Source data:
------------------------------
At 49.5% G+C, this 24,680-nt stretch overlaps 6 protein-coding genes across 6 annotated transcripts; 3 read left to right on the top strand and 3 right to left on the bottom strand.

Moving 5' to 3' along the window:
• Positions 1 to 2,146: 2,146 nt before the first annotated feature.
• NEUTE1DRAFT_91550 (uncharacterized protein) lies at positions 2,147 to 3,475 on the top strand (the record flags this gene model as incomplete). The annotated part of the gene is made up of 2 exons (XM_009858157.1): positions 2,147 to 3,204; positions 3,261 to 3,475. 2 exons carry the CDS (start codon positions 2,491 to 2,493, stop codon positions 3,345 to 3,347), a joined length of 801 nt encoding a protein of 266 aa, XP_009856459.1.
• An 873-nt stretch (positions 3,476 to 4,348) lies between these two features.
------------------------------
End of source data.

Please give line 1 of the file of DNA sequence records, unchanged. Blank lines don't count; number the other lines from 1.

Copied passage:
At 49.5% G+C, this 24,680-nt stretch overlaps 6 protein-coding genes across 6 annotated transcripts; 3 read left to right on the top strand and 3 right to left on the bottom strand.